A measurementbased computation can be represented by a measurement pattern, which captures the structure of the resource state, the measurement angles assuming all nonoutput measurement results are zero, and a dependency structure used to adapt measurement angles based on nonzero measurement outcomes. The entanglement operations in a measurement pattern can be represented by a graph, where each vertex corresponds to a qubit and each edge corresponds to an entangling operation performed between the qubits indicated by the vertices it connects. This graph together with identified sets of input and output qubits is known as the open graph corresponding to the computation ^{1}^{1}1In the rest of the paper, qubits and vertices in open graphs will be used interchangeably.. Since the measurements underlying such computations do not have predetermined outcomes, it is necessary to have some dependency structure in order to guarantee determinism. The existence of such a structure for arbitrary choices of measurement angles is determined fully by the open graph. For open graphs the presence of flow danos2006determinism is a sufficient condition, and generalized flow (gflow) browne2007generalized is a sufficient and necessary condition, for the existence of an appropriate dependency structure to ensure determinism. As gflow is more general than flow, in the rest of the paper we will use gflow only in reference to open graphs which do not have flow.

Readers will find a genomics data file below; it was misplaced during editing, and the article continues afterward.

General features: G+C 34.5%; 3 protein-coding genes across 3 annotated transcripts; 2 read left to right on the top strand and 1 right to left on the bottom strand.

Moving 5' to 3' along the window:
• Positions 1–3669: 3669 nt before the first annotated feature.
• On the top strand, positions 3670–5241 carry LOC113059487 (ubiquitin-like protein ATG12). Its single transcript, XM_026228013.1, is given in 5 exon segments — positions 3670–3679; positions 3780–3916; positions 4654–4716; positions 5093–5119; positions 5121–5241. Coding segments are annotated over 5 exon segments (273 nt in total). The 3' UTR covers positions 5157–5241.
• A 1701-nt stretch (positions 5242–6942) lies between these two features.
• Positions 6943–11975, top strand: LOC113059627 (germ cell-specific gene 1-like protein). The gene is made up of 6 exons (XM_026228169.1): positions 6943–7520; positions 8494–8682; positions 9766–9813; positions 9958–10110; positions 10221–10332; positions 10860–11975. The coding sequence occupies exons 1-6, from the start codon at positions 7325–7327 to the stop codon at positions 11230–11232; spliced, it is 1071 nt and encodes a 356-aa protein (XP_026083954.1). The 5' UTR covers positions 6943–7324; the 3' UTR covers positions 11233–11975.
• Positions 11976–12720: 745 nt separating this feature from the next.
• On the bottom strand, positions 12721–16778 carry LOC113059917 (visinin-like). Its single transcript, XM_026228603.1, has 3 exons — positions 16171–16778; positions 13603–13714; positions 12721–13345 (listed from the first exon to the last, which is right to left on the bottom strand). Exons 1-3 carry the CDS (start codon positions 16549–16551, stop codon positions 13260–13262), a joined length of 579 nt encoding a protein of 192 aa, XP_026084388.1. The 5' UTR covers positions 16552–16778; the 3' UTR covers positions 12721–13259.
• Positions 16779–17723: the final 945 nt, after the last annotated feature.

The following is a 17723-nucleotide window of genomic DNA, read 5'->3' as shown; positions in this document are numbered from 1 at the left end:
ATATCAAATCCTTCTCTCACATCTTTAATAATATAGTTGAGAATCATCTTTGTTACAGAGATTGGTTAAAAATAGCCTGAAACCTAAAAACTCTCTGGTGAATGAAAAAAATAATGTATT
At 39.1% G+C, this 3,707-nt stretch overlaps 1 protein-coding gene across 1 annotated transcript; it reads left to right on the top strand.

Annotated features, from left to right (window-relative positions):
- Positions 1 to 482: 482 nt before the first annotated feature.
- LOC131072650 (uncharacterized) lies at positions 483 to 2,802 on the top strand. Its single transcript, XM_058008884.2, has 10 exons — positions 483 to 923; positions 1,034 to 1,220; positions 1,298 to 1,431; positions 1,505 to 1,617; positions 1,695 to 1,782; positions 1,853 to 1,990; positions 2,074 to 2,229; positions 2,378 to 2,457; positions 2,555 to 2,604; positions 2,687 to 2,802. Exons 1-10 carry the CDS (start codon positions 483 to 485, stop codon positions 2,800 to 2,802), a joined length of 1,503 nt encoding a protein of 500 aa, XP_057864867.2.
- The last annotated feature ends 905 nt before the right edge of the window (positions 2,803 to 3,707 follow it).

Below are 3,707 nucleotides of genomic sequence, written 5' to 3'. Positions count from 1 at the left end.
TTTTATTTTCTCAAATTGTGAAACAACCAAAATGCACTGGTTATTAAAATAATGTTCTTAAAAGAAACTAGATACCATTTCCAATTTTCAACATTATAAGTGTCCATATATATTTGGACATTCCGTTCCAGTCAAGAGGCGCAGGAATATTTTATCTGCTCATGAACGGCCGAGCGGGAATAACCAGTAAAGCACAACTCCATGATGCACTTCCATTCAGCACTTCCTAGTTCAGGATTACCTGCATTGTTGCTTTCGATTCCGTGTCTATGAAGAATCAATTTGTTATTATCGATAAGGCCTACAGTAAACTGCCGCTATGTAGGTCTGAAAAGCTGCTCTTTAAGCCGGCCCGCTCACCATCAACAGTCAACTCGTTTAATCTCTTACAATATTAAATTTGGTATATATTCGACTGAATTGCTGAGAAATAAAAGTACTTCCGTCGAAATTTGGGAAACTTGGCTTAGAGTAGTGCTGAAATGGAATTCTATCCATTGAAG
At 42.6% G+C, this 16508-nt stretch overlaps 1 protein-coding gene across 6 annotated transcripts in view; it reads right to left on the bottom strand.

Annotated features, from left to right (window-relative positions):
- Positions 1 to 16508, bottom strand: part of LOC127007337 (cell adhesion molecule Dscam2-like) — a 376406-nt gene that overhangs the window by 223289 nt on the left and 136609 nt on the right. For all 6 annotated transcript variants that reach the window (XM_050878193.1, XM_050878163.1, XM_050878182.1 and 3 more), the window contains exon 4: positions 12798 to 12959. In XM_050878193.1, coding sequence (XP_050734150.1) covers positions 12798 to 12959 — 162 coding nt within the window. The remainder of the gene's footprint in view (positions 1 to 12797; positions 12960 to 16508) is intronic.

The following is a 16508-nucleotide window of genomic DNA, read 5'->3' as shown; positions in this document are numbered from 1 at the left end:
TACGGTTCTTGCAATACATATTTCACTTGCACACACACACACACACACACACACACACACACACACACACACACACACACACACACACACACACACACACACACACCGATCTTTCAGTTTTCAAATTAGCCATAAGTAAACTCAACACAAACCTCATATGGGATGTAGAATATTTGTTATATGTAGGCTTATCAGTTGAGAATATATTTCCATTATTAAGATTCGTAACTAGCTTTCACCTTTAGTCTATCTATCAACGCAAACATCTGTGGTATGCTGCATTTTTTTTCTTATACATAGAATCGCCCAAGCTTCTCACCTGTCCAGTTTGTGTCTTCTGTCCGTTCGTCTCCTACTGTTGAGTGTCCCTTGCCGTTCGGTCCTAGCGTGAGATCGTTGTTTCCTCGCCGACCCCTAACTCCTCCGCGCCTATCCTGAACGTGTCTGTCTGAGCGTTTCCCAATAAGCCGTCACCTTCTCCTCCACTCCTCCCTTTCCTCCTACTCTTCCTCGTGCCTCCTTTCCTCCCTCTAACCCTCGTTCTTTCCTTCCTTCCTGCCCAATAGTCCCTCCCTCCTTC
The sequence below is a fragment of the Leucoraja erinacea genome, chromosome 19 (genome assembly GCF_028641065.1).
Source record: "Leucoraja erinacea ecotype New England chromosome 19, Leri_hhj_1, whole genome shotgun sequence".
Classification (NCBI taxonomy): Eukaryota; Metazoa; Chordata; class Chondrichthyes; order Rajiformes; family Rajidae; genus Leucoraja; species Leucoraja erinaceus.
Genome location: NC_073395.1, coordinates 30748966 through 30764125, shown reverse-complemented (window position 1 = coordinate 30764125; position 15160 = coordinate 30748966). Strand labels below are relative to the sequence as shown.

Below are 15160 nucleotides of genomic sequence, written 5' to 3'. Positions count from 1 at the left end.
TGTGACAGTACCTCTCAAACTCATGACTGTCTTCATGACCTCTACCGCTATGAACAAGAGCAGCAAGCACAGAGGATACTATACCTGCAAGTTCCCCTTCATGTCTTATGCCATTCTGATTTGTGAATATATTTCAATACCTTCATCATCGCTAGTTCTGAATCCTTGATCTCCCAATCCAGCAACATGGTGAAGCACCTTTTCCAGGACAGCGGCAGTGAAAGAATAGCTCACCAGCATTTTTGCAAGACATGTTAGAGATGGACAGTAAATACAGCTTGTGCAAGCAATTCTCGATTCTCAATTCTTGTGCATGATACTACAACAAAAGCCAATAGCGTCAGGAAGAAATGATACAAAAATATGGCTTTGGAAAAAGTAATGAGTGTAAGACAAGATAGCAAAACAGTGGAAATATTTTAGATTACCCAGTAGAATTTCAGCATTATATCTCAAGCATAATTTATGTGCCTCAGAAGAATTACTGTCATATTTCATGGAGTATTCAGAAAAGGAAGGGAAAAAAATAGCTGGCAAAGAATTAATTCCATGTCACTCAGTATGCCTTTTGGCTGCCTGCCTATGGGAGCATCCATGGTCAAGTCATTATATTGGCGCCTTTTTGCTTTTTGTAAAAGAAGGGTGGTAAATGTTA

The unique features of MBQC have made it a natural choice in many quantum computer architectures nielsen2004optical; browne2005resource; benjamin2006brokered; friesen2008one; blythe2006cavity. It has also emerged as a useful theoretical tool, particularly in relation to the design of secure computing protocols as blind quantum computing (BQC) broadbent2009; fitzsimons2012unconditionally; morimae2013blind. Several other tasks such as entanglement purification in the presence of noise and imperfections zwerger2013universal and quantum error correction (QEC) zwerger2014hybrid can be achieved very efficiently in a measurementbased way, i.e., with resource states of minimal size. Furthermore, MBQC allows for topological faulttolerance to be realised in a very direct and beautiful way raussendorf2007topological.